Messages of hope for Newtown victims

26 Christmas stockings are hung in a pine tree in the medium between Ute and Pitkin Aves at 15th Street one for each of the persons killed in the Newtown, Conn. shootings. A sign under the tree says to please write a letter to the families and put them in the stockings.



Cheery, red stockings hang from a tree in the median between Pitkin and Ute avenues, attracting the gaze of motorists cruising by. At the tree’s base, a note asks folks to jot down words of support for the victims of last week’s elementary school massacre in Connecticut.

The goodwill gesture was created by Grand Junction mother Annie Wright in response to her 11-year-old son’s despair over wanting to help somehow.

“My son, when he heard the story, the first thing out of his mouth was, ‘Mom what can we do?’” Wright said.

Wright said she spent a day last week thinking about what she could do to help relieve some of the grief that has gripped her family and the nation since a shooter last Friday killed 20 students and six teachers at Sandy Hook Elementary School. Wright struck upon the idea to send the victims’ families messages of support. Each stocking is labeled with the birthdate and the name of a victim. 

“When he came home that night from school, I said, ‘We’re going to send letters to the family,’ ” Wright said she told her son, Camron. “He almost cried. He said, ‘Oh my gosh, that is so nice.’”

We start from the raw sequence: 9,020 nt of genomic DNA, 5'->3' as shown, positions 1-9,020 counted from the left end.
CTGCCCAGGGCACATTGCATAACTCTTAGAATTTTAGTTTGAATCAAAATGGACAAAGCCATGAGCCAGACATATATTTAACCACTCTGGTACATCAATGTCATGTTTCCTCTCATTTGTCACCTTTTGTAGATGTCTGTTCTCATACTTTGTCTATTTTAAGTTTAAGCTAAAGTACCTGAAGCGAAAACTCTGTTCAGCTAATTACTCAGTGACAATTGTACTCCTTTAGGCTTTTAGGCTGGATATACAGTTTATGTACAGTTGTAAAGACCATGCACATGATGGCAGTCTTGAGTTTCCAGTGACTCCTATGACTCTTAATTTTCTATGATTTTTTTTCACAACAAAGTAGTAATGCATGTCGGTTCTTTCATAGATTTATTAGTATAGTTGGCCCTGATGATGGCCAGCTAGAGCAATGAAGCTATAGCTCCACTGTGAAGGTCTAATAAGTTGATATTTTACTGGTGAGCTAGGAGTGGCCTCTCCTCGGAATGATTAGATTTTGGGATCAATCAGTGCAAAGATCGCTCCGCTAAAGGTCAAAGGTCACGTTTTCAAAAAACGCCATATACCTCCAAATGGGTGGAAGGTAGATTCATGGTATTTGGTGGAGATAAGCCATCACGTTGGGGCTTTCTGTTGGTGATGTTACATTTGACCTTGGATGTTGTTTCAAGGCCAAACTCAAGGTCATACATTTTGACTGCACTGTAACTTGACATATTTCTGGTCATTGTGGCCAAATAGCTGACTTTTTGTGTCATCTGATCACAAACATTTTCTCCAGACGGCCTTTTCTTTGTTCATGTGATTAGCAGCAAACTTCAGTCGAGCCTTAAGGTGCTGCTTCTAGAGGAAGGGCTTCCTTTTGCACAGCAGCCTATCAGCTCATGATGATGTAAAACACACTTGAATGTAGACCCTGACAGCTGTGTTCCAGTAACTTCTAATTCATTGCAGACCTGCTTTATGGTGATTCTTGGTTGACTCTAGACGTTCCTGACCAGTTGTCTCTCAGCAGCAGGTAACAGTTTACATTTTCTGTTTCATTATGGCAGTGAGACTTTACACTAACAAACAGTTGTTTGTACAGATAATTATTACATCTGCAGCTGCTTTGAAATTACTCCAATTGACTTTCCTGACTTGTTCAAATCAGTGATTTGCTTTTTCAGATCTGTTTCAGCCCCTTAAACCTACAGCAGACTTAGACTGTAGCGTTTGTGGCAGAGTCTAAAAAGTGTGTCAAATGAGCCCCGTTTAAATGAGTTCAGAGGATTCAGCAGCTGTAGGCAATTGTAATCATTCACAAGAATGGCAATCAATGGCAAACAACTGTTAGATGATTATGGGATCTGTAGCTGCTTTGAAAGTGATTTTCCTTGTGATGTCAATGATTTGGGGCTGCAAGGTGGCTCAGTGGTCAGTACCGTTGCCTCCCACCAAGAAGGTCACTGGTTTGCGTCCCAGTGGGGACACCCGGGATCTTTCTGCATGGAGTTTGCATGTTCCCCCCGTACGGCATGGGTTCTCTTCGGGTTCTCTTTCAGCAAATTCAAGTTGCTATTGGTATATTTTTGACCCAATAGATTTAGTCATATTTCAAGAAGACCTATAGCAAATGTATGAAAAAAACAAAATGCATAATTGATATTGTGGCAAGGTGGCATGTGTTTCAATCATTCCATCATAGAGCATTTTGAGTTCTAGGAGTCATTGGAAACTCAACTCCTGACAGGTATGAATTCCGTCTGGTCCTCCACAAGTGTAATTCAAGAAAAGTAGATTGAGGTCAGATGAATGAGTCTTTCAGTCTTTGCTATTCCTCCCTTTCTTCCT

Wright said she will collect the letters until Jan. 7 and send them either to the Sandy Hook police station or to a priest she saw speaking on television news.

The stockings are placed in a tree near the intersection of 15th Street. Wright said she chose that place because it is highly visible and she drives past it daily on her way to and from work.

Friends also helped decorate the tree and Walmart donated some of the ornaments that adorn the tree, Wright said.

The heartbreaking school shooting has been an opportunity to teach her son the importance of caring for others.

She’s also used the situation to talk about what it really means to be a hero.

She had to rein him in a bit when her son initially talked about how he would have worked to keep those students safe.

“To be a hero is to listen to adults,” Wright said she told him. “When you do see people who are hurting you don’t make fun of them or hurt them. It’s those people that can do harm because no one took the time to take care of them.”


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